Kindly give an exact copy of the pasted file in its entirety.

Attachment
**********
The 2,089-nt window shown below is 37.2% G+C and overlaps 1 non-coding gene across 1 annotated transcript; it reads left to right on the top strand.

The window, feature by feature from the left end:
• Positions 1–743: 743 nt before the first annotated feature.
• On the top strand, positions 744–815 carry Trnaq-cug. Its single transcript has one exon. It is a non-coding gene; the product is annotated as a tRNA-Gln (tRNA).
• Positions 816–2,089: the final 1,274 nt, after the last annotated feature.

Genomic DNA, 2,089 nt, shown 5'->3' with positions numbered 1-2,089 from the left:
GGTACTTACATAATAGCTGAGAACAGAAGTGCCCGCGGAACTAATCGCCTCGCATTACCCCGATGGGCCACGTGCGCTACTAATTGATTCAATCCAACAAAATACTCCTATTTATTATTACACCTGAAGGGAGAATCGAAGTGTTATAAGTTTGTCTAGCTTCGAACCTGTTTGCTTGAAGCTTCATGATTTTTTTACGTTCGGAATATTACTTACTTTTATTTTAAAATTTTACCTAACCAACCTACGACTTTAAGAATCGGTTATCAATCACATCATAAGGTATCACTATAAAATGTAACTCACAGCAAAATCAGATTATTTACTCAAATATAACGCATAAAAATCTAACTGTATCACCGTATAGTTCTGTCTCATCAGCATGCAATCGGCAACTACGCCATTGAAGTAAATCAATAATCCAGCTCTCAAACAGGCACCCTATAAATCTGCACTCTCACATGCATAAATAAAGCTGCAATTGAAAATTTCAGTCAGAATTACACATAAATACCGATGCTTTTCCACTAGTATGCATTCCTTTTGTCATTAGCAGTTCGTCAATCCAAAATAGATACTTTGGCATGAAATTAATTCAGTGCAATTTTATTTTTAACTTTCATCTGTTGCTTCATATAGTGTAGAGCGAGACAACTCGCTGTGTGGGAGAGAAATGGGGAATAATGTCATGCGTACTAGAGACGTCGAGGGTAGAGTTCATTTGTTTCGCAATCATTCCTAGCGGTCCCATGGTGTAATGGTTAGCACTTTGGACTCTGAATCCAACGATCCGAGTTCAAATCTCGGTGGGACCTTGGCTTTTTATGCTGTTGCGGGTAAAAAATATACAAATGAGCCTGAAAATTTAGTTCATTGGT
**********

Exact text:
The 2,089-nt window shown below is 37.2% G+C and overlaps 1 non-coding gene across 1 annotated transcript; it reads left to right on the top strand.

The window, feature by feature from the left end:
• Positions 1–743: 743 nt before the first annotated feature.
• On the top strand, positions 744–815 carry Trnaq-cug. Its single transcript has one exon. It is a non-coding gene; the product is annotated as a tRNA-Gln (tRNA).
• Positions 816–2,089: the final 1,274 nt, after the last annotated feature.

Genomic DNA, 2,089 nt, shown 5'->3' with positions numbered 1-2,089 from the left:
GGTACTTACATAATAGCTGAGAACAGAAGTGCCCGCGGAACTAATCGCCTCGCATTACCCCGATGGGCCACGTGCGCTACTAATTGATTCAATCCAACAAAATACTCCTATTTATTATTACACCTGAAGGGAGAATCGAAGTGTTATAAGTTTGTCTAGCTTCGAACCTGTTTGCTTGAAGCTTCATGATTTTTTTACGTTCGGAATATTACTTACTTTTATTTTAAAATTTTACCTAACCAACCTACGACTTTAAGAATCGGTTATCAATCACATCATAAGGTATCACTATAAAATGTAACTCACAGCAAAATCAGATTATTTACTCAAATATAACGCATAAAAATCTAACTGTATCACCGTATAGTTCTGTCTCATCAGCATGCAATCGGCAACTACGCCATTGAAGTAAATCAATAATCCAGCTCTCAAACAGGCACCCTATAAATCTGCACTCTCACATGCATAAATAAAGCTGCAATTGAAAATTTCAGTCAGAATTACACATAAATACCGATGCTTTTCCACTAGTATGCATTCCTTTTGTCATTAGCAGTTCGTCAATCCAAAATAGATACTTTGGCATGAAATTAATTCAGTGCAATTTTATTTTTAACTTTCATCTGTTGCTTCATATAGTGTAGAGCGAGACAACTCGCTGTGTGGGAGAGAAATGGGGAATAATGTCATGCGTACTAGAGACGTCGAGGGTAGAGTTCATTTGTTTCGCAATCATTCCTAGCGGTCCCATGGTGTAATGGTTAGCACTTTGGACTCTGAATCCAACGATCCGAGTTCAAATCTCGGTGGGACCTTGGCTTTTTATGCTGTTGCGGGTAAAAAATATACAAATGAGCCTGAAAATTTAGTTCATTGGT